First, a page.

--Materials pertaining particularly to the career needs of women, minorities, special needs groups, government jobs, and the military, including information about financial aid and scholarships

--Occupational information about specific careers and jobs including details regarding job entry requirements, working conditions, salary and benefits, duties, advancement opportunities, occupational opportunities, and supply and demand

--Self-awareness materials that help users examine attitudes and values, encourage positive outlooks, and improve interpersonal and employability skills

--Information about the local job market and support groups


Information about additional sources can be found in the public library.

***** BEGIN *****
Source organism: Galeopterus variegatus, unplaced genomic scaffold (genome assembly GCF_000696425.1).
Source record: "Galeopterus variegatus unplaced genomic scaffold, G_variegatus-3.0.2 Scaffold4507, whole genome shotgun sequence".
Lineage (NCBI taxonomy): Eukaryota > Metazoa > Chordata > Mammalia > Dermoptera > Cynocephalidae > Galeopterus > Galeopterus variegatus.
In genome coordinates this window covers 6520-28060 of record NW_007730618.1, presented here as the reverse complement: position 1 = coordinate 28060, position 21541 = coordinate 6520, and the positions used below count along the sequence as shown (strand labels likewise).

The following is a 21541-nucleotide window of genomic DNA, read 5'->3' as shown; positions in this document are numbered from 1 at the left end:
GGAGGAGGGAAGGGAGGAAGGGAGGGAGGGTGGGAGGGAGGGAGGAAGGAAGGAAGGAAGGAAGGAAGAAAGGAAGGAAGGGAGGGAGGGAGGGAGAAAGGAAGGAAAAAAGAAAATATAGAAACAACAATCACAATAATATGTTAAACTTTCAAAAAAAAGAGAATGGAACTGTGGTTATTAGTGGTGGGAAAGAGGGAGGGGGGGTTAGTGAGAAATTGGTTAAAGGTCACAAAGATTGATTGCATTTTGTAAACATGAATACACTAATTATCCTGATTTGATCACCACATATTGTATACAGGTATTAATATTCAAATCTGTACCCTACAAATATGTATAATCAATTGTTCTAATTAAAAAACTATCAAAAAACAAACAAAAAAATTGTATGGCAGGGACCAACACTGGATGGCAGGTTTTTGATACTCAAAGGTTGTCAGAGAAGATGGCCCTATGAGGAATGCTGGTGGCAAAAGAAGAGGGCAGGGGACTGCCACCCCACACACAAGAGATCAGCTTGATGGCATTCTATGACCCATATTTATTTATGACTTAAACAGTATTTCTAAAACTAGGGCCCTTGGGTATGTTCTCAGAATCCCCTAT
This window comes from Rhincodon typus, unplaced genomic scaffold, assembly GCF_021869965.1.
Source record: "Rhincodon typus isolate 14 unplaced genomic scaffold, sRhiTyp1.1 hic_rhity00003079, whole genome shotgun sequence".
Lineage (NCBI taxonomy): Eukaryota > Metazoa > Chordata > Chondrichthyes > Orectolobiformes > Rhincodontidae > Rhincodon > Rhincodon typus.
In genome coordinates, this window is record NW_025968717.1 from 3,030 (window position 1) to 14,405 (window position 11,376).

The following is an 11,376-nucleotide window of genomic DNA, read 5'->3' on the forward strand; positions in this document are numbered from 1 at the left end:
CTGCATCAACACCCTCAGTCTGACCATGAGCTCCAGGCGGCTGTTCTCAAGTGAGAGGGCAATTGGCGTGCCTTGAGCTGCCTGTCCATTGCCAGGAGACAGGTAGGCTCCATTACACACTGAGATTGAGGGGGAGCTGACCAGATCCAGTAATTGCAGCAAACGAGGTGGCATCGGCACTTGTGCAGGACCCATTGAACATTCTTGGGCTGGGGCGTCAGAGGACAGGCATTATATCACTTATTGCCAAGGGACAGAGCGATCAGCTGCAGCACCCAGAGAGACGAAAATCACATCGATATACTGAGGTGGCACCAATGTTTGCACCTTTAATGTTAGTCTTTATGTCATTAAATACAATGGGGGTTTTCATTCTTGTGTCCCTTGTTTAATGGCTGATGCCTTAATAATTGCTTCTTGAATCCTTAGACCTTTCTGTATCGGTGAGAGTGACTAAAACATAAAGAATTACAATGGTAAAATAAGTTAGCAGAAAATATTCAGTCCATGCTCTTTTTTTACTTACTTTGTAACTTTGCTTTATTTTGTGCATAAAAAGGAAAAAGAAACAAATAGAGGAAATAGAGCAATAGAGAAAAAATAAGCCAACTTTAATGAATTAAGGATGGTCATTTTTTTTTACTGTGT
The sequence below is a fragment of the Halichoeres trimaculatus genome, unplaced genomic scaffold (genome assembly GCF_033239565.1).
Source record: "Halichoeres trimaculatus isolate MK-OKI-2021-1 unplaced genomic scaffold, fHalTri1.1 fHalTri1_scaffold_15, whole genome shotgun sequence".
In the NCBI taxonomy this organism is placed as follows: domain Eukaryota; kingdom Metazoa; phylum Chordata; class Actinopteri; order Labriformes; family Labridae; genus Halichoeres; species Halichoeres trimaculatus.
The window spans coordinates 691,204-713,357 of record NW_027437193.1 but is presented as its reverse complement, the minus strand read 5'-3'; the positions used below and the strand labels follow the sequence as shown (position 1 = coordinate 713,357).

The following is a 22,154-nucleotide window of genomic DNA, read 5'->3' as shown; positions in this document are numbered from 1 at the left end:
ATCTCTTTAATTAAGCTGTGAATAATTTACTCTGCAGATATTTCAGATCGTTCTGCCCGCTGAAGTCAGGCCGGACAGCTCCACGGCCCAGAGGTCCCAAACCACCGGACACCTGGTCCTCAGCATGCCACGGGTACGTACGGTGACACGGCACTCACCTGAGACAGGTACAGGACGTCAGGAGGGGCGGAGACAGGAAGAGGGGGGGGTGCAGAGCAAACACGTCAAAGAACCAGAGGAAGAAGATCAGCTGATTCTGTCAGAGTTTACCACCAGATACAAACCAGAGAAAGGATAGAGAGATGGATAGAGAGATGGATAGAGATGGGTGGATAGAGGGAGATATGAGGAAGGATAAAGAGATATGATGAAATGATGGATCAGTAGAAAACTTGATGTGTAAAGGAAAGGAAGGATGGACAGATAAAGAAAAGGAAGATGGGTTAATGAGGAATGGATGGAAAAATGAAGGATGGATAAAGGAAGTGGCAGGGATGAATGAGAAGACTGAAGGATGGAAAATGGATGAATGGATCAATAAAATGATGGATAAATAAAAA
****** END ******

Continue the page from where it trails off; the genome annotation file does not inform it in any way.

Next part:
ACT Educational Programs, 4480 North Shallowford Road, F276, Atlanta GA 30338 (Software)


Bob Adams, Inc, 260 Center Street, Holbrook MA 02343 (Print)


America Media Inc, 4900 University Avenue, West Des Moines IA 50266-6769, 800/262-2557 (AV)


Career Design Software, PO Box 95624, Atlanta GA 30347, 404/321-6100 (Software)


Career Development Software Inc., 2501 Southeast Columbia Way, Vancouver WA 98661, 206/696-3529 (Software)


Career Press, 180 Fifth Avenue, Hawthorne NJ 07507 (Print)


CareerTrack Publications, 3085 Center Green Drive, PO Box 18778, Boulder CO 80308-1778, 800/334-1018, FAX:800/622-6211 (AV)


Careerware, 1319 Spruce Street, Boulder CO 80302, 303/449-1631 (Software)


Chronicle Guidance Publications, PO Box 1190, Moravia NY 13118-1190, 800/622-7284 (Print, software)